Both do single color powdercoat as the standard finish.

    Here are some semi-custom options maybe the OP hasn't thought of.

    Box Dog Pelican (built by Eric at Winter) such a hot frame and fork! Incredible value if you ask me if the geometry works and you can deal with the Henry Ford approach to paint color.
    http://shop.boxdogbikes.com/collecti...pelican-winter

    Boulder Bicycle randonneur (Waterford-built)
    http://www.renehersebicycles.com/Randonneur%20bikes.htm

    Milwaukee road frame (Ben's Cycle - Waterford built) available in OX Platinum and with a Waterford-built fork for an upcharge
    http://www.benscycle.net/index.php?m...cPath=612_2235

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    I believe that Ben's imports from overseas their frames and paints them here. I could be wrong on that but that is what I remember from some research a while back. Ben's is a great store if you ever get a chance to visit. Very helpful people, pretty good prices on a lot of items.

  9. #9
    Decrepit Member Scooper's Avatar
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    Quote Originally Posted by triathloner View Post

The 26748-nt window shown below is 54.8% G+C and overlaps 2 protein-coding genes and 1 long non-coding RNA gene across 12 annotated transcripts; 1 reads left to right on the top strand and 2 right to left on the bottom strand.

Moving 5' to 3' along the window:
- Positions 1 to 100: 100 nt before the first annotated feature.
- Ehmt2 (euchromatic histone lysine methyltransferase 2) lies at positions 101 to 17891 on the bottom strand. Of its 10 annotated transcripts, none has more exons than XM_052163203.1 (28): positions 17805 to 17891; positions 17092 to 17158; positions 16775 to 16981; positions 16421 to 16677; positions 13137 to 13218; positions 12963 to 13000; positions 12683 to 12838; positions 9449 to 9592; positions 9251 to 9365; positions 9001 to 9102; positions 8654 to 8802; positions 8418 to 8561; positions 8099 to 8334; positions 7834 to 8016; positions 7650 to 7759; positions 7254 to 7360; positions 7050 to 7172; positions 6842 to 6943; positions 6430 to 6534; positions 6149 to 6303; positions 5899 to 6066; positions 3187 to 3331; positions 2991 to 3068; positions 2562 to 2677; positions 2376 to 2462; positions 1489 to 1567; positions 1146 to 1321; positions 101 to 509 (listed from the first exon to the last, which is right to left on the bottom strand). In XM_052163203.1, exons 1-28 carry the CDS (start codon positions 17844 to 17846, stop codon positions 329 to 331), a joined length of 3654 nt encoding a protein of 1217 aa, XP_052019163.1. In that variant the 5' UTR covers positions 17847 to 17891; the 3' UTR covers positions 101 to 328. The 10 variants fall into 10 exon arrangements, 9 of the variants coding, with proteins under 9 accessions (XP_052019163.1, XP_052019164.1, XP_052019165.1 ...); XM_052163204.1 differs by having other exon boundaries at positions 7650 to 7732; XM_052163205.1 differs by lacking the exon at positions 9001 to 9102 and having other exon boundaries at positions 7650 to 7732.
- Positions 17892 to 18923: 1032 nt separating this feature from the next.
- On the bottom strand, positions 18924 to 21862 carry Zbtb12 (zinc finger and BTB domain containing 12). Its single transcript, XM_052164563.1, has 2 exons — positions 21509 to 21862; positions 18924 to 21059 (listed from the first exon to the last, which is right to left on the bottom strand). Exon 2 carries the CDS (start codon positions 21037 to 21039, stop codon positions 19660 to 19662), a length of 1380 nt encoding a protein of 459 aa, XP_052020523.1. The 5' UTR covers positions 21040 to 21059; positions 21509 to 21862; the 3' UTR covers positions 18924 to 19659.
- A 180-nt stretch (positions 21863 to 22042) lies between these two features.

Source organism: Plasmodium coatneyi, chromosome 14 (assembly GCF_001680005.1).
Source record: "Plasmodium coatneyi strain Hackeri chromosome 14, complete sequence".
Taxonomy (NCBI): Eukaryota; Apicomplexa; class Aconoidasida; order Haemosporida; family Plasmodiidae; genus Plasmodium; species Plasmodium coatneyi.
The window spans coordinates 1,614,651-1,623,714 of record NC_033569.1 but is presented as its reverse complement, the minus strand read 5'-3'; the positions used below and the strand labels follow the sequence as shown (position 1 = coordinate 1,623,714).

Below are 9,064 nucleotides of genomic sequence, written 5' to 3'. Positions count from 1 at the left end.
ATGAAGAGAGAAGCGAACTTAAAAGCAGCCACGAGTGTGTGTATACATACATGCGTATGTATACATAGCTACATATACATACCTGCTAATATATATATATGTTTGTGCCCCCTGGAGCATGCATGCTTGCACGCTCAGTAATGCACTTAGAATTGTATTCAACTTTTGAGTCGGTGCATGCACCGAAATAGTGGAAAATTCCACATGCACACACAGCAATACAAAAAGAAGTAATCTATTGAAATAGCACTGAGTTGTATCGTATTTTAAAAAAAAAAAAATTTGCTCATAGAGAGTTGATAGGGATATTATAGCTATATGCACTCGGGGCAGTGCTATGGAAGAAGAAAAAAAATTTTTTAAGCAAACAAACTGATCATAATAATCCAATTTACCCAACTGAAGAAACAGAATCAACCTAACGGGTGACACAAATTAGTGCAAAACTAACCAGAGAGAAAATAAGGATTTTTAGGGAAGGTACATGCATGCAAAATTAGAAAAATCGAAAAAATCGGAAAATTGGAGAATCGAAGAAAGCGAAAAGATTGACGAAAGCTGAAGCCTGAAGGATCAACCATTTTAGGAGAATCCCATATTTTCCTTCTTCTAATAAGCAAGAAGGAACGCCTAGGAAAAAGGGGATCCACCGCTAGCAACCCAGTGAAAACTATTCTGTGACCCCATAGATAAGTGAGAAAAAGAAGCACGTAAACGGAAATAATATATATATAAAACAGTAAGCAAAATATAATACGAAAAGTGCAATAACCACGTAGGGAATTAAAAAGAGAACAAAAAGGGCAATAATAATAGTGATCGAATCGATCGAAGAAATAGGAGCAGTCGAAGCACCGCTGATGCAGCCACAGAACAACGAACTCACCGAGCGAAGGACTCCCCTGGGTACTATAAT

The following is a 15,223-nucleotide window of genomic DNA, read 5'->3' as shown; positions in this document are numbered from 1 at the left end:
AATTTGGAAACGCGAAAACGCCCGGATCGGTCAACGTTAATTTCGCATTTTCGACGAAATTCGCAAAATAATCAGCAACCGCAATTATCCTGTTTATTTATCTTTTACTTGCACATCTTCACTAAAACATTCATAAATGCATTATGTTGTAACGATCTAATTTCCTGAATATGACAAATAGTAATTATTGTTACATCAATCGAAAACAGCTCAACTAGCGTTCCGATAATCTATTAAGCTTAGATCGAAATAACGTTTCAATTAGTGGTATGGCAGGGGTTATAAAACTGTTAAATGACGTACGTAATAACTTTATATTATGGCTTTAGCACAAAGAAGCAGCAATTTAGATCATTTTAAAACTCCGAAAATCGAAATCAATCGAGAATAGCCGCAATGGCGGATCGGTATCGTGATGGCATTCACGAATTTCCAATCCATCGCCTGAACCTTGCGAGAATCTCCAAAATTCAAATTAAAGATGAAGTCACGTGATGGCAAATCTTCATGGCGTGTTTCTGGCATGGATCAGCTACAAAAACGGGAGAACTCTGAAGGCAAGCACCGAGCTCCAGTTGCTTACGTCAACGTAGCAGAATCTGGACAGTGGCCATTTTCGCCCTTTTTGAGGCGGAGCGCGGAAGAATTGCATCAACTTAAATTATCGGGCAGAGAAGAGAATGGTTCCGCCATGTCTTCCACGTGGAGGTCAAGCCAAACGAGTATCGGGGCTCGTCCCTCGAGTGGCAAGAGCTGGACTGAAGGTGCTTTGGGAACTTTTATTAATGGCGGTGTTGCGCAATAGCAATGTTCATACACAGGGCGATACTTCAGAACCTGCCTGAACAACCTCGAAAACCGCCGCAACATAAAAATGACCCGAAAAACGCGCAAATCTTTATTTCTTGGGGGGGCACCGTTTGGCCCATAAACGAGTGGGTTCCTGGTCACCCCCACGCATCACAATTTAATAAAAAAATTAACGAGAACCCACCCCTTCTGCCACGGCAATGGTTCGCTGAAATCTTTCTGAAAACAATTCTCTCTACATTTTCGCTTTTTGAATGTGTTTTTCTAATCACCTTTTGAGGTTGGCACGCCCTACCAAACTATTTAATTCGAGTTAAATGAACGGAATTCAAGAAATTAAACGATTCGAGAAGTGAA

I believe that Ben's imports from overseas their frames and paints them here. I could be wrong on that but that is what I remember from some research a while back. Ben's is a great store if you ever get a chance to visit. Very helpful people, pretty good prices on a lot of items.
    This description of the Milwaukee Road Bike is copied and pasted from the Ben's website:

    Quote Originally Posted by Ben's Cycle website
    Features and Information:
    Frame is made in the USA by Waterford Precision Cycles!*
    • Built with True Temper OX Platinum Tubing!
    • Designed for use as a geared road or cyclocross bike
    • Set-up for a long reach (47-57mm) brakes
    • Down Tube Shifter Bosses!
    • Chainstay Bridge
    • Down tube AND Seat tube mounted water bottle braze-on.
    • High quality Ritchey road dropouts!
    • Seatpost Clamp Included!
    • Designed to fit up to a 700x32c tire - take it Cyclocrossing if you wish!
    • 1-/8" head tube, 27.2mm seatpost, 130mm rear spacing, 68mm bottom bracket shell.
    *The frame is made by Waterford, but the fork is not. The fork is a standard road fork we import. Waterford upgrade available below for added cost.
    - Stan

  10. #10
    or tarckeemoon, depending marqueemoon's Avatar
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    Like it says above the standard fork is imported (looks like the Surly Pacer fork to me), but you can pay a little more and get a Waterford built fork.

    FYI they will do braze-ons for Paul Racer/Racer Mediums for the same upcharge as canti bosses. At least this is what I was told when I asked about it.

  11. #11
    1, 2, 3 and to the 4X
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    Quote Originally Posted by marqueemoon View Post
    Yeah.

    I'm looking to do a build similar to what the OP has in mind, but maybe a little sportier. Curtlo is definitely on the list as is Elephant.